Procrastination and Its Effect on Relationships

Posted on March 15, 2017 by Marsha Molinari, MSW, LICSW

Updated October 21, 2022


Defining Procrastination

According to Merriam-Webster, the definition of procrastination is “…to put off intentionally and habitually the doing of something.” According to Seth Miller’s article1, “The one ‘life choice’ that creates the most havoc in the majority of human lives is procrastination. Procrastination is the epitome of a cause and effect relationship.”

How it Effects Relationships:

A couple may struggle in their relationship before finding the time to have a beneficial conversation about what each of them are feeling. Putting off these conversations, or procrastinating, can have harmful and self-defeating side effects on the relationship. It is very easy to find ways to distract from day to day challenges with smartphones, iPads and other technologies. These distractions, used by procrastinators, are a common source of stress within marriages. If a partner does not apply himself or herself to the relationship, it can be very “disappointing” for the other partner and lead him or her to feel they can “no longer rely” on their partner. Procrastinating behavior is what some marriage counselors refer to as a “slow burning relationship issue.” They claim, “it will gradually grow and become an underlying issue over years of being together,” or accumulate issues and effect the relationship. 

Qualities of Procrastinators

Procrastinators are many times, kind and caring persons who want to make people happy. They are usually more relaxed and seek pleasurable non-demanding environments. They do what is referred to as “marginally useful things” as a way of avoiding doing things they view may take time or are more difficult. The effect is the partner of the procrastinator can feel “unimportant, uncared for and ignored. As a result a lack of trust, resentment and a downward spiral begins to develop. This causes the procrastinator’s self-esteem, self-confidence and motivation to change their behavior to decline. Eventually the procrastinator becomes discouraged and they often believe any type of action they might take will be too late for their partner or they may believe whatever their action is will be insufficient.

Why do people procrastinate?

  • It is easier to avoid or delay something thoughts to be unpleasant.
  • The person may feel insecure about the task being asked of them.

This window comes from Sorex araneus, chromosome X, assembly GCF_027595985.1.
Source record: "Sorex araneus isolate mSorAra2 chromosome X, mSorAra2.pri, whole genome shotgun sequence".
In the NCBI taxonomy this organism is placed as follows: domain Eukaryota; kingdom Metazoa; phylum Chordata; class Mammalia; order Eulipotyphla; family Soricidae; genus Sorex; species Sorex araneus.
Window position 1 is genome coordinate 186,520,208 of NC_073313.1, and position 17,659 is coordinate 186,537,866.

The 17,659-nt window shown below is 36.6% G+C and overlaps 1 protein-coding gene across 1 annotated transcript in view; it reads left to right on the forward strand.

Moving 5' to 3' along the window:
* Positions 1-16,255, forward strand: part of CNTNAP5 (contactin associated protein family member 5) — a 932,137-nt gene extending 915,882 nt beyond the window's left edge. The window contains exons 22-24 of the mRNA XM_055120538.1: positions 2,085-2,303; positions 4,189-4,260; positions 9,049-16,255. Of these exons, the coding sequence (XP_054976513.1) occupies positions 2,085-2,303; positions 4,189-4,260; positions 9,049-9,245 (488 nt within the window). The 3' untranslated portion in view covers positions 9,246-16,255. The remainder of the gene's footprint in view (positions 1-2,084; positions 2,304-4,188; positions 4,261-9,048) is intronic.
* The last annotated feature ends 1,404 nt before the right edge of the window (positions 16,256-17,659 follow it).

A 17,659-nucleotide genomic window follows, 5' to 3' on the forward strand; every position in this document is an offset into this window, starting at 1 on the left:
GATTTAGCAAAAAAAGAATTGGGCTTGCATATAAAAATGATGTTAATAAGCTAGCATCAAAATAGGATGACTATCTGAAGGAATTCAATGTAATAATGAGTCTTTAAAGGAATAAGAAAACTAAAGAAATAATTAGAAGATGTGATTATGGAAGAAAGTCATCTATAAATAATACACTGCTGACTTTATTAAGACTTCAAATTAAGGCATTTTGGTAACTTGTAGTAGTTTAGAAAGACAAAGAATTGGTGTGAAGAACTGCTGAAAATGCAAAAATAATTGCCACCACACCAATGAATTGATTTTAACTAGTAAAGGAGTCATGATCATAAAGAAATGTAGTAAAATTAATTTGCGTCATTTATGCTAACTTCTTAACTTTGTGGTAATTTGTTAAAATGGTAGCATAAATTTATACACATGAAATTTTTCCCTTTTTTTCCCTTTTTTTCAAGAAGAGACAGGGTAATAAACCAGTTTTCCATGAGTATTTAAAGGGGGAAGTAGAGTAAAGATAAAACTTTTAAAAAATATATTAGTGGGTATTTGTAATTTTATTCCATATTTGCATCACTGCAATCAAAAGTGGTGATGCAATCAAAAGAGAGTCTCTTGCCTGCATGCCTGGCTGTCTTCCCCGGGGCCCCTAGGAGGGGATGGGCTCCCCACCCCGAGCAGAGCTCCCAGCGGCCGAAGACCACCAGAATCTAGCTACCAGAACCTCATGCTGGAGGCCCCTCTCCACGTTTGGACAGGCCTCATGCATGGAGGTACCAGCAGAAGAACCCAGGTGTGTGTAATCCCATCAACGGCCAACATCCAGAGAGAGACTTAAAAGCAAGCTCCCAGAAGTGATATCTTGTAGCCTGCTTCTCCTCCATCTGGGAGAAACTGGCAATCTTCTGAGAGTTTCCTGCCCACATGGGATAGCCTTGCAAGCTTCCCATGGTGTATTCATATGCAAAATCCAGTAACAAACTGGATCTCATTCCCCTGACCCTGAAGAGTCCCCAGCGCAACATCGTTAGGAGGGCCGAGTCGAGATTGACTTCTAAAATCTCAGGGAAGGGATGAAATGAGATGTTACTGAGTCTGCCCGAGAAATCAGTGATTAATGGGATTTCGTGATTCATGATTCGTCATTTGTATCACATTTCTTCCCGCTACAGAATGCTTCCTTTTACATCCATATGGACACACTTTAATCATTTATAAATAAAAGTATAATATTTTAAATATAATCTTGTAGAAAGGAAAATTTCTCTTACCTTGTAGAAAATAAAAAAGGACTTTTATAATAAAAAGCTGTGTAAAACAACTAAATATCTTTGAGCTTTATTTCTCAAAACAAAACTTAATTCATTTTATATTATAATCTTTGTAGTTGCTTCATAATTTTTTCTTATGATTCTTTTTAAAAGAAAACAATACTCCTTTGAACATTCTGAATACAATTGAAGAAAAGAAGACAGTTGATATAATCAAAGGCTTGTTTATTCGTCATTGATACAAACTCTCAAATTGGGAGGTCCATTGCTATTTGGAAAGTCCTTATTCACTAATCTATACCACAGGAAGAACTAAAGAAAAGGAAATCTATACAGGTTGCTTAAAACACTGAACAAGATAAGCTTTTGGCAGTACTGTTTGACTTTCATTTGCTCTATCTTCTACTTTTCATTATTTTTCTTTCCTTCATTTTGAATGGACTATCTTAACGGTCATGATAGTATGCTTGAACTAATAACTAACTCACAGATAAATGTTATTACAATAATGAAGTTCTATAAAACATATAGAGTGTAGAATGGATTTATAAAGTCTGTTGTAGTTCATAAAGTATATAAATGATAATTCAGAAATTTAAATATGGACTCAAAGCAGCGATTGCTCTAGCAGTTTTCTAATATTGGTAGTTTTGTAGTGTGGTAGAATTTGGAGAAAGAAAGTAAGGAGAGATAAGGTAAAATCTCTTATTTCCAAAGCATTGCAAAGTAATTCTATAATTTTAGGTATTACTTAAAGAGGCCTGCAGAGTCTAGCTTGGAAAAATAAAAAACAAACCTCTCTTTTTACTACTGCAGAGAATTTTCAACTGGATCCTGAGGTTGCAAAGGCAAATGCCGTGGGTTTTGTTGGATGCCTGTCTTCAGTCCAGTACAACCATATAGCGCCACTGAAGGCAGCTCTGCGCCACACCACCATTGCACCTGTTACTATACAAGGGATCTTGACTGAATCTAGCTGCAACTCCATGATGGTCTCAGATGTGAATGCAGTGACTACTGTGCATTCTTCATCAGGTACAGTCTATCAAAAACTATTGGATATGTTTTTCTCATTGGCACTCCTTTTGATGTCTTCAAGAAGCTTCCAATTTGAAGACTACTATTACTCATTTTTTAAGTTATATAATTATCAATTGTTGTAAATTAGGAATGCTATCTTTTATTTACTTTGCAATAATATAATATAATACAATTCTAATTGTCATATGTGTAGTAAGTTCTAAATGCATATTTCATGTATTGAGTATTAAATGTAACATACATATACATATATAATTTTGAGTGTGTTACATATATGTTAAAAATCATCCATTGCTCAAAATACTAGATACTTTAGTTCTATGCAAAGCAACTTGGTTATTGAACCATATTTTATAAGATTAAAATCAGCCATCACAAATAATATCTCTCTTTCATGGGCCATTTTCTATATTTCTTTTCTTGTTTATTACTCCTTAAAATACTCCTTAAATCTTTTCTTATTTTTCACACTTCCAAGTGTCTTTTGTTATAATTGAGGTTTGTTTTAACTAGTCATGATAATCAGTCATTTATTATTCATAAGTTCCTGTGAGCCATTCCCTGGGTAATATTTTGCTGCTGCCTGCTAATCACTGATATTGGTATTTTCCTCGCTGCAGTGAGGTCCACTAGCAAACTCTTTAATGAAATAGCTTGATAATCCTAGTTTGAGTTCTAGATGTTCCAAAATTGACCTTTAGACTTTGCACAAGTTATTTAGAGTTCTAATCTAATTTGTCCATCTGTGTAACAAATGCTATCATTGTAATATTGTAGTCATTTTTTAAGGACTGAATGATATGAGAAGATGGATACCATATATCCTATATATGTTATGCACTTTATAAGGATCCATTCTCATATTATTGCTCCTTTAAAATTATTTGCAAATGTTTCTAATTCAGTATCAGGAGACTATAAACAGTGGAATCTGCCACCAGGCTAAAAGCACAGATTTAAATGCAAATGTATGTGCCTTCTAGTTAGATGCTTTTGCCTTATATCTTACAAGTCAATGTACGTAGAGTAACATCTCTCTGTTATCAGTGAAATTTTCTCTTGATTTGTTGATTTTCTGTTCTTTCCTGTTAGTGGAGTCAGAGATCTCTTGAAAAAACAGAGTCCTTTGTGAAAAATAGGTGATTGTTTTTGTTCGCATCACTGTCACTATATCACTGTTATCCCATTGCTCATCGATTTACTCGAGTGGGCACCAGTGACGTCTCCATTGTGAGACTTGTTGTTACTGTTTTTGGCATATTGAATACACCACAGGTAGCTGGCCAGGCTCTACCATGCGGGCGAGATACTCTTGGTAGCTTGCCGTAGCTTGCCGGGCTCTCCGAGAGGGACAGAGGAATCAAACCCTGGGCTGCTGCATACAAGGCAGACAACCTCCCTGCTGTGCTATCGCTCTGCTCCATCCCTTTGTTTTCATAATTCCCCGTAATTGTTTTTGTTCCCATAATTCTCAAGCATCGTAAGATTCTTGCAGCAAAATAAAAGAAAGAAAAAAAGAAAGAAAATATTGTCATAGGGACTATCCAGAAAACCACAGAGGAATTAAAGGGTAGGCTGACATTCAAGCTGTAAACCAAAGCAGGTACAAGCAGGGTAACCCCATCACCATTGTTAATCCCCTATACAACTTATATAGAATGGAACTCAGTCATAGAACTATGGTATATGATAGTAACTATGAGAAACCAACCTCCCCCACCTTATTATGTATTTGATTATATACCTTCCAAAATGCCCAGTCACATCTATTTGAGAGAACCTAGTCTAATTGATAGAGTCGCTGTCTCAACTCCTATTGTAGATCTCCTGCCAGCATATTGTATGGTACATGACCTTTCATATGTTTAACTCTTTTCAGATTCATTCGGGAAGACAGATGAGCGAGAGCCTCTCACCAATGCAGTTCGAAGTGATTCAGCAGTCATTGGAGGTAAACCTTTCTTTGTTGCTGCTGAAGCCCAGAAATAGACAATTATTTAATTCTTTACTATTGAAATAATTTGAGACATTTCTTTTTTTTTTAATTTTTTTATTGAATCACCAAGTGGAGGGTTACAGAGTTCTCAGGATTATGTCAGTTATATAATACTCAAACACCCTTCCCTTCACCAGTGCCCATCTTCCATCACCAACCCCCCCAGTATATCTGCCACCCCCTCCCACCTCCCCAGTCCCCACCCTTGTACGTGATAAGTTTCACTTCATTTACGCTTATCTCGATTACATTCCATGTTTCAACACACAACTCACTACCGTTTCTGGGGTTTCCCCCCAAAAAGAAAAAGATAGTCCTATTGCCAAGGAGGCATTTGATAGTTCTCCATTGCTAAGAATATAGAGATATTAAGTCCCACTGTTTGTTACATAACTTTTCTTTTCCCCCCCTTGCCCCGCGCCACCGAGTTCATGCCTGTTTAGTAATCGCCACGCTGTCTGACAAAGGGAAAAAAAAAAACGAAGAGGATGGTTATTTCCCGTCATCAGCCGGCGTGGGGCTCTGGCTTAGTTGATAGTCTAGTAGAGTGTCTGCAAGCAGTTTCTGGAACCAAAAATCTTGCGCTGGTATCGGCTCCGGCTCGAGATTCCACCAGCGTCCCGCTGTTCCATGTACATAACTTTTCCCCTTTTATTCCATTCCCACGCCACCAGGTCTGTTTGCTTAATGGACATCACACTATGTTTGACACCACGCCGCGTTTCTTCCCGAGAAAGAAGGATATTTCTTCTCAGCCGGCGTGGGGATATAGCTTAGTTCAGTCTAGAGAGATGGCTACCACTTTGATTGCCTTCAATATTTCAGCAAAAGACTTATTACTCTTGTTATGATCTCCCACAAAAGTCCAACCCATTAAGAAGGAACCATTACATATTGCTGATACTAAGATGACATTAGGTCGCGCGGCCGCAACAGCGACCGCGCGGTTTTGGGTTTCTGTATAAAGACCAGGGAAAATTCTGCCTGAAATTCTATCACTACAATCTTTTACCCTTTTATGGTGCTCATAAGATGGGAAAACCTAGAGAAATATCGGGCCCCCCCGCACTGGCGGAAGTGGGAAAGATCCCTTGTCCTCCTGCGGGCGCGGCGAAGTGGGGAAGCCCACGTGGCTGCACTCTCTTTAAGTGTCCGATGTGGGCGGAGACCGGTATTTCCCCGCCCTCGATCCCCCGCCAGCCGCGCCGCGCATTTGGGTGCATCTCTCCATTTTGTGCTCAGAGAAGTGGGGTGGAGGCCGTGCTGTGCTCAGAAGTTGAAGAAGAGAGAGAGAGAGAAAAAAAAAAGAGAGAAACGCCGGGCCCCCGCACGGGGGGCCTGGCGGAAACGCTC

• A person might procrastinate because of the fear of failure or poor time management.
  • The procrastinator feels controlled and dominated by their partner and “defiance or resistance” becomes a passive way of responding.

Procrastination is not just an annoyance as some may believe. According to many psychologists, procrastination is a learned behavior based on negative reinforcement. A “habit of avoidance” becomes stronger each time we avoid something.

The Psychology of Procrastination

Once the procrastinator recognizes and accepts himself or herself as a procrastinator, they can then see the impact it has on their relationships and on their daily lives in general. The good news about procrastination is it can be unlearned. There are three areas needing to be addressed to change the behavior of a procrastinator:

  1. Emotions associated with procrastination need to be identified. If a person “feels guilty about putting off a project, they will probably want to punish themselves and what better way to be punished than to not finish the task.”
  2. Depression is another emotion that may play a part in procrastination. Lack of motivation or “lifelessness” is the behavior associated with depression.
  3. Last but not least, the physical discomfort of anxiety or feelings of being overwhelmed about a task can be reduced simply by avoiding the task.

What Will Help?

There are two types of psychotherapy available to help with procrastination:
  • Cognitive Behavioral Therapy (CBT): A type of psychotherapy help people reframe situations and learn more productive ways of coping.
  • Positive Psychology: The other one takes elements from positive psychology to identify and build on people’s strengths rather than trying to correct weaknesses.

In summary, the act of procrastination is not something to be looked upon as being trivial. It can be devastating to one’s life goals and to their most intimate relationships.

We Can Help

We are available day and night at: 800.383.1908 for EAP Clients; 877.731.3949 for Physician Well Being Resource Clients to support you and those you care about, or through the VITAL WorkLife App to access resources today.

For more information about our comprehensive suite of well being solutions, contact us online.

Resources for additional reading:

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